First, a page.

Hydrogen peroxide is a common signal for darkness- and ABA-induced stomatal closure in Pisum sativum

Radhika Desikan, Man Kim Cheung, Andrew Clarke, Sarah Golding, Moshe Sagi, Robert Fluhr, Christopher Rock, John Hancock, Steven Neill

Research output: Contribution to journalArticlepeer-review

101 Scopus citations


The requirement for hydrogen peroxide (H2O2) generation and action during stomatal closure induced by darkness and abscisic acid (ABA) was investigated in pea (Pisum sativum L.). Stomatal closure induced by darkness or ABA was inhibited by the H2O2-scavenging enzyme catalase or the antioxidant N-acetyl cysteine (NAC), or by diphenylene iodonium (DPI), an inhibitor of the H2O2-generating enzyme NADPH oxidase. Exogenous H2O2 induced stomatal closure in a dose- and time-dependent manner, and H2O2 was also required for ABA-inhibition of stomatal opening in the light. H2O2 accumulation in guard cells was increased by darkness or ABA, as assessed with the fluorescent dye dichlorodihydrofluorescein diacetate (H2-DCFDA) and confocal microscopy. Such increases were inhibited by catalase, NAC or DPI, consistent with the effects of these compounds on stomatal apertures. Employing polymerase chain reaction (PCR) with degenerate oligonucleotide primers, several NADPH oxidase homologues were identified from pea genomic DNA that had substantial identity to the Arabidopsis thaliana (L.) Heynh. rboh (respiratory burst oxidase homologue) genes. Furthermore, an antibody raised against the tomato rboh identified immunoreactive proteins in epidermal, mesophyll and guard cells.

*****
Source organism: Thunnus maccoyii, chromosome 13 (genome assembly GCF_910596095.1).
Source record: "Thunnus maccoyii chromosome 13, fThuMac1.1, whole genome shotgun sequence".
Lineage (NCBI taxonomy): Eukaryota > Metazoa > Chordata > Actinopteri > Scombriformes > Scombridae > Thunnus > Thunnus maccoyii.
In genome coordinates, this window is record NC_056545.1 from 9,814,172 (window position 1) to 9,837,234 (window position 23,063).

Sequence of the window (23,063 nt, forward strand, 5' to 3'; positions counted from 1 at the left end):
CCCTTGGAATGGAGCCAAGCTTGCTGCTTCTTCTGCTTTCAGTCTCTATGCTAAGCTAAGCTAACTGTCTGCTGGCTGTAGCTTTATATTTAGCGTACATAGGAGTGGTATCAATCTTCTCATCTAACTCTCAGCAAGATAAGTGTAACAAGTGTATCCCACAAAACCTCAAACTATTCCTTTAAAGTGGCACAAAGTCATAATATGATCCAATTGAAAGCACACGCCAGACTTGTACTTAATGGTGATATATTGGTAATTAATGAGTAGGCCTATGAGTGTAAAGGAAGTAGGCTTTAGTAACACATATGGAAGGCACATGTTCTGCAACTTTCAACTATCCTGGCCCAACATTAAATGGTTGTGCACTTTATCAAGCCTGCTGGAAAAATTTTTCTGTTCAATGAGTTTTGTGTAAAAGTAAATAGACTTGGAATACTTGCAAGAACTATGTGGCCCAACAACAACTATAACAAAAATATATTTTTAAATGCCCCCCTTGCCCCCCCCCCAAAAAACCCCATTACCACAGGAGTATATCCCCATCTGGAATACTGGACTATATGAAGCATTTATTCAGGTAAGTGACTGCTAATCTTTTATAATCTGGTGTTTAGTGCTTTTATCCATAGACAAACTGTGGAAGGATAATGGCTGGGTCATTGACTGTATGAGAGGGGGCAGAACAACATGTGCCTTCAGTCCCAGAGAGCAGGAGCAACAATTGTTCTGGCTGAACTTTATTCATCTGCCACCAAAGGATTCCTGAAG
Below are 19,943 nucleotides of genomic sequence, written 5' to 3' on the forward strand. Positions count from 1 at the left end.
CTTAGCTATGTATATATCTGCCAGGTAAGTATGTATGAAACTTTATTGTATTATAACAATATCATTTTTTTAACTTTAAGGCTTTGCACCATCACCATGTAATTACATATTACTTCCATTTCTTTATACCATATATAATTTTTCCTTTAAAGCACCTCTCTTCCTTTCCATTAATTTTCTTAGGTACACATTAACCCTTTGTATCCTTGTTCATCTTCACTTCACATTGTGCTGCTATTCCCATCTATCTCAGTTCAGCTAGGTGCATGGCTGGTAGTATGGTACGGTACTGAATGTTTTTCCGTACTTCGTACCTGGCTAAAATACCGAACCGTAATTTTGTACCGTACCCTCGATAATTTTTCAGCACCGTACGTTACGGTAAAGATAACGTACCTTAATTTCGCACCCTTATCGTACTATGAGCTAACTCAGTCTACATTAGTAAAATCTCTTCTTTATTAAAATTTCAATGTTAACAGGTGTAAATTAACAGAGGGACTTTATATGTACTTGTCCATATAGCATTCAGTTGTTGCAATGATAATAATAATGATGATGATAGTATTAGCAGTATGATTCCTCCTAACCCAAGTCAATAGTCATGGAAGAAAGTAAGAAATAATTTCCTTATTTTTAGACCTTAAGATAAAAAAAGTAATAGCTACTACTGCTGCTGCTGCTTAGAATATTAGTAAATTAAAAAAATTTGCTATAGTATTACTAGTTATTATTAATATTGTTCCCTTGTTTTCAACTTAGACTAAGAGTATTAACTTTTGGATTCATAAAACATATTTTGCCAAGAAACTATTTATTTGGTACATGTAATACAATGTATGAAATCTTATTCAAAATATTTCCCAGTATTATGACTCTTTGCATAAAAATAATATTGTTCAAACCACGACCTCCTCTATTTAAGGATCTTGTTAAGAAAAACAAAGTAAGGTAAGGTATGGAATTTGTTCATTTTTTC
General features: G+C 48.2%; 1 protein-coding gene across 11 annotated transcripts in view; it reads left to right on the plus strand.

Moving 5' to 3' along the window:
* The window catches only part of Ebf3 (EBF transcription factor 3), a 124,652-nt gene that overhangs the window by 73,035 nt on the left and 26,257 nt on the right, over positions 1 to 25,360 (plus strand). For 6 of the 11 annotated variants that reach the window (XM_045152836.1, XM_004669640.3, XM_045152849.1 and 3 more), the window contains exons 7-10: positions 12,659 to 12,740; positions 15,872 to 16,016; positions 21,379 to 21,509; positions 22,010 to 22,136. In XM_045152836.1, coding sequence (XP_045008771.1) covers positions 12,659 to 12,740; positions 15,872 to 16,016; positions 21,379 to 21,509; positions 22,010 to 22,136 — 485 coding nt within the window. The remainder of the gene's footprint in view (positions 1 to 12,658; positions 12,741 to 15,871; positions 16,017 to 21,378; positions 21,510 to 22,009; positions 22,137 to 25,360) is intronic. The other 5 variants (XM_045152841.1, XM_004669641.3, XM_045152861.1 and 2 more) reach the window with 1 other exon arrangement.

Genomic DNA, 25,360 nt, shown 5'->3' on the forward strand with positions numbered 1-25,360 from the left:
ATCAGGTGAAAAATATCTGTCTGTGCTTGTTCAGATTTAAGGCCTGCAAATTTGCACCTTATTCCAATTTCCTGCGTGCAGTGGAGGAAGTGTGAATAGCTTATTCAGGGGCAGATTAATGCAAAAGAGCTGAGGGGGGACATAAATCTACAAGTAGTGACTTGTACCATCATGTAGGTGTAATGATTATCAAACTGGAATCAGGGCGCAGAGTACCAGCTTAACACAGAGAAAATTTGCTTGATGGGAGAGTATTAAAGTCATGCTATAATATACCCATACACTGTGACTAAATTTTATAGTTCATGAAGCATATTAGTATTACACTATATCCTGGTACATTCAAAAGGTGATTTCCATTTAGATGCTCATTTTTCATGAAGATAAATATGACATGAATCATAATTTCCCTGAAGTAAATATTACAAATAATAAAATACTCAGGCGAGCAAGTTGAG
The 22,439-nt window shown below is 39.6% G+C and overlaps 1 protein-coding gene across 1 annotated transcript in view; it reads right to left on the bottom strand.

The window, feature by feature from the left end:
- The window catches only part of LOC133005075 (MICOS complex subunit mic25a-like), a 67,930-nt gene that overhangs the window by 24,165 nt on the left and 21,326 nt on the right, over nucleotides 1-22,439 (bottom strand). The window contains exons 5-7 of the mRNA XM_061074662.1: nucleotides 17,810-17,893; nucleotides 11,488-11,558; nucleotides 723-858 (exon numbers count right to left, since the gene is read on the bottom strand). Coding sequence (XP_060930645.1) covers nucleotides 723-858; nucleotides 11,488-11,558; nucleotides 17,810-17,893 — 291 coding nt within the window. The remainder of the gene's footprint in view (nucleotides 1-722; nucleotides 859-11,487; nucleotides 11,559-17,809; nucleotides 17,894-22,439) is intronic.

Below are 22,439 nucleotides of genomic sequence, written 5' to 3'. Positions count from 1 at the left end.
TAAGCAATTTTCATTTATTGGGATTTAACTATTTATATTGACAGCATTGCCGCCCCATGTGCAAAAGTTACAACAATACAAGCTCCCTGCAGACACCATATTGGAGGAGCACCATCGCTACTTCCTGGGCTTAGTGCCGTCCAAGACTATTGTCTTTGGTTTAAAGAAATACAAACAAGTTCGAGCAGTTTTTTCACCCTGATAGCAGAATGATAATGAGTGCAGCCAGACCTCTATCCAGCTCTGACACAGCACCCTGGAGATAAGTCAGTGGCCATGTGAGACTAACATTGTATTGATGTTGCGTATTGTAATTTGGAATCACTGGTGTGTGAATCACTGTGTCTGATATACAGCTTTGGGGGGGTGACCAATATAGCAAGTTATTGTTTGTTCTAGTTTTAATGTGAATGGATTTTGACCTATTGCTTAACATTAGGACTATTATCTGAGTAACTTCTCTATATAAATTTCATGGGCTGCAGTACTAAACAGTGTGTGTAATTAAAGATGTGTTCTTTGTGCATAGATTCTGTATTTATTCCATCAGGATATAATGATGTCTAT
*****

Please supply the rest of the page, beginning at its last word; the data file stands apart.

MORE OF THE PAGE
Original languageEnglish
Pages (from-to)913-920
Number of pages8
JournalFunctional Plant Biology
Issue number9
StatePublished - 17 Nov 2004
Externally publishedYes


  • Abscisic acid
  • Darkness
  • Diphenylene iodonium
  • Guard cells
  • Hydrogen peroxide
  • NADPH oxidase

ASJC Scopus subject areas

  • Agronomy and Crop Science
  • Plant Science


Dive into the research topics of 'Hydrogen peroxide is a common signal for darkness- and ABA-induced stomatal closure in Pisum sativum'. Together they form a unique fingerprint.

Cite this